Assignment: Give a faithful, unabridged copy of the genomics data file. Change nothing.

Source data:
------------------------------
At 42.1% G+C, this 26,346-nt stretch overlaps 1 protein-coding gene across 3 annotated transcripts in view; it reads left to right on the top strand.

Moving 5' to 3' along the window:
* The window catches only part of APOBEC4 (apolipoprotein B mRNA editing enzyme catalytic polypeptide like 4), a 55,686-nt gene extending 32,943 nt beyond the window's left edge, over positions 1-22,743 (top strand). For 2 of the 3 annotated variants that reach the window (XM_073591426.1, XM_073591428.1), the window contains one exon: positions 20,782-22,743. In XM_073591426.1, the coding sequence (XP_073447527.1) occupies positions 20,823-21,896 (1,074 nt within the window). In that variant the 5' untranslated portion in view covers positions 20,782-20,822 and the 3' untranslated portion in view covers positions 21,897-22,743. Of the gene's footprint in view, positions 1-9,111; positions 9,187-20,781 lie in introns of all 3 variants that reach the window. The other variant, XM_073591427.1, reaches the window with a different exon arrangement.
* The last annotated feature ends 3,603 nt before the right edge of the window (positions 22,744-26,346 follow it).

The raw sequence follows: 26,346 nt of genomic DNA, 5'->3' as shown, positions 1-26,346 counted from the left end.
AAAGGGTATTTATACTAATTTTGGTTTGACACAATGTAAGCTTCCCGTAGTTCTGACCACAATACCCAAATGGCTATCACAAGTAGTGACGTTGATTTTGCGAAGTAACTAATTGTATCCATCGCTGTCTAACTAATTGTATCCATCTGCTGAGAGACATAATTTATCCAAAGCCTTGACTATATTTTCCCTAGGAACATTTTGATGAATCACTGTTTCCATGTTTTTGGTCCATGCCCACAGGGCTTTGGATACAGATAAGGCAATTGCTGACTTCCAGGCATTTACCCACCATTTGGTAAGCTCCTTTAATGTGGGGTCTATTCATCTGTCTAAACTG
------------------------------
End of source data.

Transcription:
At 42.1% G+C, this 26,346-nt stretch overlaps 1 protein-coding gene across 3 annotated transcripts in view; it reads left to right on the top strand.

Moving 5' to 3' along the window:
* The window catches only part of APOBEC4 (apolipoprotein B mRNA editing enzyme catalytic polypeptide like 4), a 55,686-nt gene extending 32,943 nt beyond the window's left edge, over positions 1-22,743 (top strand). For 2 of the 3 annotated variants that reach the window (XM_073591426.1, XM_073591428.1), the window contains one exon: positions 20,782-22,743. In XM_073591426.1, the coding sequence (XP_073447527.1) occupies positions 20,823-21,896 (1,074 nt within the window). In that variant the 5' untranslated portion in view covers positions 20,782-20,822 and the 3' untranslated portion in view covers positions 21,897-22,743. Of the gene's footprint in view, positions 1-9,111; positions 9,187-20,781 lie in introns of all 3 variants that reach the window. The other variant, XM_073591427.1, reaches the window with a different exon arrangement.
* The last annotated feature ends 3,603 nt before the right edge of the window (positions 22,744-26,346 follow it).

The raw sequence follows: 26,346 nt of genomic DNA, 5'->3' as shown, positions 1-26,346 counted from the left end.
AAAGGGTATTTATACTAATTTTGGTTTGACACAATGTAAGCTTCCCGTAGTTCTGACCACAATACCCAAATGGCTATCACAAGTAGTGACGTTGATTTTGCGAAGTAACTAATTGTATCCATCGCTGTCTAACTAATTGTATCCATCTGCTGAGAGACATAATTTATCCAAAGCCTTGACTATATTTTCCCTAGGAACATTTTGATGAATCACTGTTTCCATGTTTTTGGTCCATGCCCACAGGGCTTTGGATACAGATAAGGCAATTGCTGACTTCCAGGCATTTACCCACCATTTGGTAAGCTCCTTTAATGTGGGGTCTATTCATCTGTCTAAACTG